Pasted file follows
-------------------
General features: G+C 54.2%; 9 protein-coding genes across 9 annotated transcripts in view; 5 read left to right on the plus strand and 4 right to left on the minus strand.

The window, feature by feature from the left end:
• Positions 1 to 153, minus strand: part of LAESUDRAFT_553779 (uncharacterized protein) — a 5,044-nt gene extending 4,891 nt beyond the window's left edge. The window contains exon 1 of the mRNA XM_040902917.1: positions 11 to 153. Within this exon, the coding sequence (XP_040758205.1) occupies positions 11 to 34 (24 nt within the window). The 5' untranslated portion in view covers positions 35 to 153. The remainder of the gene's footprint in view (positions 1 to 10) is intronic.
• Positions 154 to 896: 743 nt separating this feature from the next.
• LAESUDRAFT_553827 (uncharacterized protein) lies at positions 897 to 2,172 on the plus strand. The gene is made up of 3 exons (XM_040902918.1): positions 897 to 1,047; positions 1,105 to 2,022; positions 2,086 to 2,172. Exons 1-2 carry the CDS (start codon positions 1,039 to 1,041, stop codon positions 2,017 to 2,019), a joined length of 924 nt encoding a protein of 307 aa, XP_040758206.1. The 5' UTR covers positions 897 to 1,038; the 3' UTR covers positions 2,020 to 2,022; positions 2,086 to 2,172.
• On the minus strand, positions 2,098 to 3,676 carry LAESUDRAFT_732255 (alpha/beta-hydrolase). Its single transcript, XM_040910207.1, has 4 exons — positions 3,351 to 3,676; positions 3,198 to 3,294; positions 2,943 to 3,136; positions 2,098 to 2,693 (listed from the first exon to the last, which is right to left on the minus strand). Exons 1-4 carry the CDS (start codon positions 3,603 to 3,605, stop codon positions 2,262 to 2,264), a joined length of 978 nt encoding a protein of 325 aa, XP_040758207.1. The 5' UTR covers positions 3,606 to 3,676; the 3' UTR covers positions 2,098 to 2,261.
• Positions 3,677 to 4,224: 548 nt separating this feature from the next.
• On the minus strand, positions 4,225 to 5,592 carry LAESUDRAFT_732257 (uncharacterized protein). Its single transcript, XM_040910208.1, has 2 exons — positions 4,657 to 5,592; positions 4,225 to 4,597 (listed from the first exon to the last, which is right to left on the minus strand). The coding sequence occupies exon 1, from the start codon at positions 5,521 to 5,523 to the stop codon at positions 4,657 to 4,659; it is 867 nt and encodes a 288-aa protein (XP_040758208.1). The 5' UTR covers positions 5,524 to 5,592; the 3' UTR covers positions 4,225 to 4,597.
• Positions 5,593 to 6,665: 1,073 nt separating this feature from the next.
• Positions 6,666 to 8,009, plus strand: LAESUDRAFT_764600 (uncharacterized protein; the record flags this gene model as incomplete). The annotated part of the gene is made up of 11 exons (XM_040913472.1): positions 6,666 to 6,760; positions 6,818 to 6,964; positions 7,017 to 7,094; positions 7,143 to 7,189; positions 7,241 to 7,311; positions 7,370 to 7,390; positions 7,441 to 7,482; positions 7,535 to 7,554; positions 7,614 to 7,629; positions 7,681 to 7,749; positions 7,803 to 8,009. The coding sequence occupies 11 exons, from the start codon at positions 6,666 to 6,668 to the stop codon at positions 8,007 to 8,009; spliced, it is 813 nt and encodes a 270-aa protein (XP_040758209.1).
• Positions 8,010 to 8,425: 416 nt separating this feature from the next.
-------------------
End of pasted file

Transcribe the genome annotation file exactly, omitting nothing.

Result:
General features: G+C 54.2%; 9 protein-coding genes across 9 annotated transcripts in view; 5 read left to right on the plus strand and 4 right to left on the minus strand.

The window, feature by feature from the left end:
• Positions 1 to 153, minus strand: part of LAESUDRAFT_553779 (uncharacterized protein) — a 5,044-nt gene extending 4,891 nt beyond the window's left edge. The window contains exon 1 of the mRNA XM_040902917.1: positions 11 to 153. Within this exon, the coding sequence (XP_040758205.1) occupies positions 11 to 34 (24 nt within the window). The 5' untranslated portion in view covers positions 35 to 153. The remainder of the gene's footprint in view (positions 1 to 10) is intronic.
• Positions 154 to 896: 743 nt separating this feature from the next.
• LAESUDRAFT_553827 (uncharacterized protein) lies at positions 897 to 2,172 on the plus strand. The gene is made up of 3 exons (XM_040902918.1): positions 897 to 1,047; positions 1,105 to 2,022; positions 2,086 to 2,172. Exons 1-2 carry the CDS (start codon positions 1,039 to 1,041, stop codon positions 2,017 to 2,019), a joined length of 924 nt encoding a protein of 307 aa, XP_040758206.1. The 5' UTR covers positions 897 to 1,038; the 3' UTR covers positions 2,020 to 2,022; positions 2,086 to 2,172.
• On the minus strand, positions 2,098 to 3,676 carry LAESUDRAFT_732255 (alpha/beta-hydrolase). Its single transcript, XM_040910207.1, has 4 exons — positions 3,351 to 3,676; positions 3,198 to 3,294; positions 2,943 to 3,136; positions 2,098 to 2,693 (listed from the first exon to the last, which is right to left on the minus strand). Exons 1-4 carry the CDS (start codon positions 3,603 to 3,605, stop codon positions 2,262 to 2,264), a joined length of 978 nt encoding a protein of 325 aa, XP_040758207.1. The 5' UTR covers positions 3,606 to 3,676; the 3' UTR covers positions 2,098 to 2,261.
• Positions 3,677 to 4,224: 548 nt separating this feature from the next.
• On the minus strand, positions 4,225 to 5,592 carry LAESUDRAFT_732257 (uncharacterized protein). Its single transcript, XM_040910208.1, has 2 exons — positions 4,657 to 5,592; positions 4,225 to 4,597 (listed from the first exon to the last, which is right to left on the minus strand). The coding sequence occupies exon 1, from the start codon at positions 5,521 to 5,523 to the stop codon at positions 4,657 to 4,659; it is 867 nt and encodes a 288-aa protein (XP_040758208.1). The 5' UTR covers positions 5,524 to 5,592; the 3' UTR covers positions 4,225 to 4,597.
• Positions 5,593 to 6,665: 1,073 nt separating this feature from the next.
• Positions 6,666 to 8,009, plus strand: LAESUDRAFT_764600 (uncharacterized protein; the record flags this gene model as incomplete). The annotated part of the gene is made up of 11 exons (XM_040913472.1): positions 6,666 to 6,760; positions 6,818 to 6,964; positions 7,017 to 7,094; positions 7,143 to 7,189; positions 7,241 to 7,311; positions 7,370 to 7,390; positions 7,441 to 7,482; positions 7,535 to 7,554; positions 7,614 to 7,629; positions 7,681 to 7,749; positions 7,803 to 8,009. The coding sequence occupies 11 exons, from the start codon at positions 6,666 to 6,668 to the stop codon at positions 8,007 to 8,009; spliced, it is 813 nt and encodes a 270-aa protein (XP_040758209.1).
• Positions 8,010 to 8,425: 416 nt separating this feature from the next.